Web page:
Some questions get closed because they are perceived as time sensitive (including 1-2 of mine). I see other questions that are open which I, then, consider as time sensitive like those hard drive recommendation questions. If you think about it, there are lots of discussed tools, software, process service.. etc which over time become obsolete or irrelevant. But never mind that.

If these type of questions are a big issue at the Q&A sites, why not have an expiration option, set by the user, where after that date, the question self deletes? So my $400 CPU question will be out of date next week, let it expire next week then.

I see the problem with search engines. They will have links to deleted questions.

Or a status indicating the topic is considered old or a voting system to expire questions over time?

  • While you're at it, make a request for self-expiring tags. If they don't get enough love within a week or two ..
    – Wivani
    Nov 17, 2011 at 14:37

4 Answers 4


A big part of these sites is having users contribute to a large compilation of knowledge for everyone who comes after. Placing a timer on a message is akin to saying "When I'm done with your answer, I'm just going to delete it."

Users cannot delete their own questions once they receive answers (with up-votes) to keep authors from throwing away other people's contributions. An expiration date would be effectively throwing away other people's content.

Besides, these sites aren't supposed to be used as shopping or product recommendation sites. So I wouldn't want to see this on that principle alone.

  • The people contributing answers would know in advance the question is temporary so there's no surprise if their answers are gone. Remember that one of the forum's disadvantages is that irrelevant/obsolete posts are kept most often forever. The proposed self delete questions are of special type and can be provided in a special section. May 31, 2010 at 20:18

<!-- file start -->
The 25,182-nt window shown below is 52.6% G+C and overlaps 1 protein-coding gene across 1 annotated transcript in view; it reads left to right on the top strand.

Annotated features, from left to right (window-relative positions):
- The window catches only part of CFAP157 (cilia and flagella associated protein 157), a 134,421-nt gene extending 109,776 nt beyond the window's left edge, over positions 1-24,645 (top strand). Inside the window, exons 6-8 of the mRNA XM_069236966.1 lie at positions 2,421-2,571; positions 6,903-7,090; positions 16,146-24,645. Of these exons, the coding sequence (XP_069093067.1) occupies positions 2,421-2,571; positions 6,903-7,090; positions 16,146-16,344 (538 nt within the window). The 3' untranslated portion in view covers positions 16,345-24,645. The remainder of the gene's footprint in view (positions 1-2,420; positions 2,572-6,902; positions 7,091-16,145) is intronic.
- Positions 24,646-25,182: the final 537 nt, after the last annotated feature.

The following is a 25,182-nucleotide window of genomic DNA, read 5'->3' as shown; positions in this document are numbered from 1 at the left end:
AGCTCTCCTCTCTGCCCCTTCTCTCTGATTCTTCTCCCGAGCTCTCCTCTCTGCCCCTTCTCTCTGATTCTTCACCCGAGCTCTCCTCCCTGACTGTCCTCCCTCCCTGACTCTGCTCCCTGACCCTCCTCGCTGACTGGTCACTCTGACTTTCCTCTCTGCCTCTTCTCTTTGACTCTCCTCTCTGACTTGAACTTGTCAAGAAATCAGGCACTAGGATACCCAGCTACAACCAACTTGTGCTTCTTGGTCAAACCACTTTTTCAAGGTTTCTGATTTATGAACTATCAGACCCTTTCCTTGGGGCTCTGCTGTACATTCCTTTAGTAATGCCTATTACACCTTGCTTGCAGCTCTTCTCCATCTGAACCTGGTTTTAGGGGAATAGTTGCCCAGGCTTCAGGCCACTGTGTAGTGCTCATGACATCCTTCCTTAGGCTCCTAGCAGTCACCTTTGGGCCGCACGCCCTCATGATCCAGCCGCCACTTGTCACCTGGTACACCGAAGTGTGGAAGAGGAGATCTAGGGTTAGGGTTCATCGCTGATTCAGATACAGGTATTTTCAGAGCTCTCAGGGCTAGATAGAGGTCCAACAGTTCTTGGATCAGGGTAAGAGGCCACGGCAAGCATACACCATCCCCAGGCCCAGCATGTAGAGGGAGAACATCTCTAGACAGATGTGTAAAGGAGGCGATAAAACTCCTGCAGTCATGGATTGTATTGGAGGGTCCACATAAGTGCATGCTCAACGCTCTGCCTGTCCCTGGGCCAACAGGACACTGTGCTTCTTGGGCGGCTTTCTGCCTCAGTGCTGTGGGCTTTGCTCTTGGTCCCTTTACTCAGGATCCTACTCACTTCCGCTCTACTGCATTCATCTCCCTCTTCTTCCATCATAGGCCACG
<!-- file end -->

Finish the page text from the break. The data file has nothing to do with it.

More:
Since you've tagged this discussion...

SO doesn't have to do everything:

SO is not my only programming resource, not even my only public and popular one, and I don't think it should be for other people either.

The best tools allow themselves to be used flexibly without trying to cater to every possible use; a jack of all trades is the master of none.

If the particular use you want really doesn't fit SO's model, you can try a different site.

  • 1
    No site has to do everything but models are flexible and features can be added if there's enough demand. May 31, 2010 at 20:21
  • You're wrong. Lately there has been a lot of spam on stack exchange. Anything that can reduce questions that are irrelevant should be included. Even if by 1%. I think all spam reducing features should be implemented. But the expiration should be set in groups of years rather than just 1 date. (ie 2 years, 5 years, 10 years).
    – mAsT3RpEE
    Nov 17, 2013 at 21:51

How do you know in advance when your question will become obsolete? Do you just assume that after a week, CPU selection and prices will have changed enough to make the answers irrelevant? What if the market changes significantly after 3 days?

Originally, SO had some support for this: there was a "No longer relevant" close reason that could be used to shut down a question once it became apparent that it had stopped being relevant. This was removed in favor of extending "Too localized" to cover such questions, as it became apparent that time-limited questions were a poor fit for the system: most time-sensitive questions are still of historical interest much later on, and those that aren't - such as your Pricewatch clone idea - aren't good for much beyond attracting spam anyway.

  • If the price drops after 3 days and the post gets deleted after a week, do you really think those extra 4 days would make a big difference and make a lot of people upset? I bet not. So after a week it's gone. Price drops, goes up or stays the same, the high probability of getting an answer which is incorrect is mitigated. Price didn't change? Oh well. Nov 18, 2011 at 15:59

That's a great idea.

They can just allow the user to check a box that it's a timed question, and they have a few weeks to get an answer, then it all disappears (except for the rep gain, which will still be there to encourage good answers). It'd probably be a little more work for the database engine, since the info has to be kept track of even when the question is gone, but hey we're programmers, we can do anything.

  • I have learned to not say those words out loud ever again, especially not in the vicinity of customers/clients, let alone when my boss is within hearing distance. I know it has become popular since Obama's Yes, we can but they're not tricking me again. Ever!
    – Wivani
    Nov 17, 2011 at 14:35

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